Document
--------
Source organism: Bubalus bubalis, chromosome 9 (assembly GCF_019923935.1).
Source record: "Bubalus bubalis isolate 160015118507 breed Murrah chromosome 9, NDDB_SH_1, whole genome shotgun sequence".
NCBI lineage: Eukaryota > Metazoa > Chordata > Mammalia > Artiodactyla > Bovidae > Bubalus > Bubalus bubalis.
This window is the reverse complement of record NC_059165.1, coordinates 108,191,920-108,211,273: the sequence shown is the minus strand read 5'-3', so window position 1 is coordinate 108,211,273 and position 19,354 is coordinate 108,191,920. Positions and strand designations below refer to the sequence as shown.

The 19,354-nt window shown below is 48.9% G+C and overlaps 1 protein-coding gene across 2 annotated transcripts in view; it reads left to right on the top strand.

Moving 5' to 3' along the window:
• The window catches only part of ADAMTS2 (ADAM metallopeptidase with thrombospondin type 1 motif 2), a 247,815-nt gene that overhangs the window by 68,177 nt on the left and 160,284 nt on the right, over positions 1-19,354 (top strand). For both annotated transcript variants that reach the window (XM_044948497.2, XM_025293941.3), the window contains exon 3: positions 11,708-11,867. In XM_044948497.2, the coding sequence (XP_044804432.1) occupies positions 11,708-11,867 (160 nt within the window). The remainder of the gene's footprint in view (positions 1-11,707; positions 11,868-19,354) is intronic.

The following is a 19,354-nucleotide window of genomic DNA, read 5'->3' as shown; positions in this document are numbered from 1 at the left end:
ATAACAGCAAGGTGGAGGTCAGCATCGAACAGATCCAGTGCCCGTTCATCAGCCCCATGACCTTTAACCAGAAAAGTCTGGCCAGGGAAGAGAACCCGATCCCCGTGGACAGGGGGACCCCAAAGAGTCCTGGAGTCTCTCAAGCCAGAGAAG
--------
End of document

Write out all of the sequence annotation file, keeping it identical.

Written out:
Source organism: Bubalus bubalis, chromosome 9 (assembly GCF_019923935.1).
Source record: "Bubalus bubalis isolate 160015118507 breed Murrah chromosome 9, NDDB_SH_1, whole genome shotgun sequence".
NCBI lineage: Eukaryota > Metazoa > Chordata > Mammalia > Artiodactyla > Bovidae > Bubalus > Bubalus bubalis.
This window is the reverse complement of record NC_059165.1, coordinates 108,191,920-108,211,273: the sequence shown is the minus strand read 5'-3', so window position 1 is coordinate 108,211,273 and position 19,354 is coordinate 108,191,920. Positions and strand designations below refer to the sequence as shown.

The 19,354-nt window shown below is 48.9% G+C and overlaps 1 protein-coding gene across 2 annotated transcripts in view; it reads left to right on the top strand.

Moving 5' to 3' along the window:
• The window catches only part of ADAMTS2 (ADAM metallopeptidase with thrombospondin type 1 motif 2), a 247,815-nt gene that overhangs the window by 68,177 nt on the left and 160,284 nt on the right, over positions 1-19,354 (top strand). For both annotated transcript variants that reach the window (XM_044948497.2, XM_025293941.3), the window contains exon 3: positions 11,708-11,867. In XM_044948497.2, the coding sequence (XP_044804432.1) occupies positions 11,708-11,867 (160 nt within the window). The remainder of the gene's footprint in view (positions 1-11,707; positions 11,868-19,354) is intronic.

The following is a 19,354-nucleotide window of genomic DNA, read 5'->3' as shown; positions in this document are numbered from 1 at the left end:
ATAACAGCAAGGTGGAGGTCAGCATCGAACAGATCCAGTGCCCGTTCATCAGCCCCATGACCTTTAACCAGAAAAGTCTGGCCAGGGAAGAGAACCCGATCCCCGTGGACAGGGGGACCCCAAAGAGTCCTGGAGTCTCTCAAGCCAGAGAAG